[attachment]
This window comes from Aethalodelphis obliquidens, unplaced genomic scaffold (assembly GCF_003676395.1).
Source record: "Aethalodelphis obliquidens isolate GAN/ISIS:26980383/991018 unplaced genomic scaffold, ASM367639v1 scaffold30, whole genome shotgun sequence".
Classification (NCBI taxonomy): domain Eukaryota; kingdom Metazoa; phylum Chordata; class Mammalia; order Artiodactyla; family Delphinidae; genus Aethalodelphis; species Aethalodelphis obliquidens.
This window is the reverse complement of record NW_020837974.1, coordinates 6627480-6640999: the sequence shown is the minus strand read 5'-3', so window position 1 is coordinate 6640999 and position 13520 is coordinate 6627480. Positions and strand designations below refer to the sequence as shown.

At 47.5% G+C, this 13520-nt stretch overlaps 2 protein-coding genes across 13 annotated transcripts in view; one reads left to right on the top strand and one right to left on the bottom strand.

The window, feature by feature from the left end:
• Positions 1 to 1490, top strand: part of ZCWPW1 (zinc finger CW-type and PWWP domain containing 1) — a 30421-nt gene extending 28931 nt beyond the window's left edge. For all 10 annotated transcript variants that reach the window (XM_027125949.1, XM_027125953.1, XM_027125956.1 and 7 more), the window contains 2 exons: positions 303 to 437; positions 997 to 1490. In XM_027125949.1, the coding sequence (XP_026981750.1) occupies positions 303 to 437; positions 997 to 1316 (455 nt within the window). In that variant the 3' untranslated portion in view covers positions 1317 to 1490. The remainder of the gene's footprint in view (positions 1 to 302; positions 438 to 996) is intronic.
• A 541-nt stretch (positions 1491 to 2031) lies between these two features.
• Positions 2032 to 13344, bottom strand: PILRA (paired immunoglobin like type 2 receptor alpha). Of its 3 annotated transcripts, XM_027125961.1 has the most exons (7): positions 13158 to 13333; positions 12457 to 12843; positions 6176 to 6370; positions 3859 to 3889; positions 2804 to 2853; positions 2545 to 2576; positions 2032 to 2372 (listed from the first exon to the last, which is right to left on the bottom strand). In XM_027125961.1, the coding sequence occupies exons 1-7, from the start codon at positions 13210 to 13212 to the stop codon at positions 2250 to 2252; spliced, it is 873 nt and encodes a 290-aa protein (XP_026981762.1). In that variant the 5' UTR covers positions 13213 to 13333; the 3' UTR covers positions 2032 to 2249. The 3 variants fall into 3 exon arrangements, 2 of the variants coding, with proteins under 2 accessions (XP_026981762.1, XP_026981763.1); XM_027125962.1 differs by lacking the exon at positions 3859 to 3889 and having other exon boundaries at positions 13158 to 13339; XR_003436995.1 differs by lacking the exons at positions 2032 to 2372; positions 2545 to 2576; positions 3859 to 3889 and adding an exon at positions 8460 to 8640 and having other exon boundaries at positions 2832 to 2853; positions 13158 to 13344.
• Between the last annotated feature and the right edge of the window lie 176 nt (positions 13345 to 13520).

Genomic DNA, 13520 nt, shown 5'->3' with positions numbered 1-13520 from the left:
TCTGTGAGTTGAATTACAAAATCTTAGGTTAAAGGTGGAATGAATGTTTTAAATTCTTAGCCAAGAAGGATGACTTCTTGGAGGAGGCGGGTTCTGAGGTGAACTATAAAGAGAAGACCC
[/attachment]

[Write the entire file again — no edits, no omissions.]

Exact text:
This window comes from Aethalodelphis obliquidens, unplaced genomic scaffold (assembly GCF_003676395.1).
Source record: "Aethalodelphis obliquidens isolate GAN/ISIS:26980383/991018 unplaced genomic scaffold, ASM367639v1 scaffold30, whole genome shotgun sequence".
Classification (NCBI taxonomy): domain Eukaryota; kingdom Metazoa; phylum Chordata; class Mammalia; order Artiodactyla; family Delphinidae; genus Aethalodelphis; species Aethalodelphis obliquidens.
This window is the reverse complement of record NW_020837974.1, coordinates 6627480-6640999: the sequence shown is the minus strand read 5'-3', so window position 1 is coordinate 6640999 and position 13520 is coordinate 6627480. Positions and strand designations below refer to the sequence as shown.

At 47.5% G+C, this 13520-nt stretch overlaps 2 protein-coding genes across 13 annotated transcripts in view; one reads left to right on the top strand and one right to left on the bottom strand.

The window, feature by feature from the left end:
• Positions 1 to 1490, top strand: part of ZCWPW1 (zinc finger CW-type and PWWP domain containing 1) — a 30421-nt gene extending 28931 nt beyond the window's left edge. For all 10 annotated transcript variants that reach the window (XM_027125949.1, XM_027125953.1, XM_027125956.1 and 7 more), the window contains 2 exons: positions 303 to 437; positions 997 to 1490. In XM_027125949.1, the coding sequence (XP_026981750.1) occupies positions 303 to 437; positions 997 to 1316 (455 nt within the window). In that variant the 3' untranslated portion in view covers positions 1317 to 1490. The remainder of the gene's footprint in view (positions 1 to 302; positions 438 to 996) is intronic.
• A 541-nt stretch (positions 1491 to 2031) lies between these two features.
• Positions 2032 to 13344, bottom strand: PILRA (paired immunoglobin like type 2 receptor alpha). Of its 3 annotated transcripts, XM_027125961.1 has the most exons (7): positions 13158 to 13333; positions 12457 to 12843; positions 6176 to 6370; positions 3859 to 3889; positions 2804 to 2853; positions 2545 to 2576; positions 2032 to 2372 (listed from the first exon to the last, which is right to left on the bottom strand). In XM_027125961.1, the coding sequence occupies exons 1-7, from the start codon at positions 13210 to 13212 to the stop codon at positions 2250 to 2252; spliced, it is 873 nt and encodes a 290-aa protein (XP_026981762.1). In that variant the 5' UTR covers positions 13213 to 13333; the 3' UTR covers positions 2032 to 2249. The 3 variants fall into 3 exon arrangements, 2 of the variants coding, with proteins under 2 accessions (XP_026981762.1, XP_026981763.1); XM_027125962.1 differs by lacking the exon at positions 3859 to 3889 and having other exon boundaries at positions 13158 to 13339; XR_003436995.1 differs by lacking the exons at positions 2032 to 2372; positions 2545 to 2576; positions 3859 to 3889 and adding an exon at positions 8460 to 8640 and having other exon boundaries at positions 2832 to 2853; positions 13158 to 13344.
• Between the last annotated feature and the right edge of the window lie 176 nt (positions 13345 to 13520).

Genomic DNA, 13520 nt, shown 5'->3' with positions numbered 1-13520 from the left:
TCTGTGAGTTGAATTACAAAATCTTAGGTTAAAGGTGGAATGAATGTTTTAAATTCTTAGCCAAGAAGGATGACTTCTTGGAGGAGGCGGGTTCTGAGGTGAACTATAAAGAGAAGACCC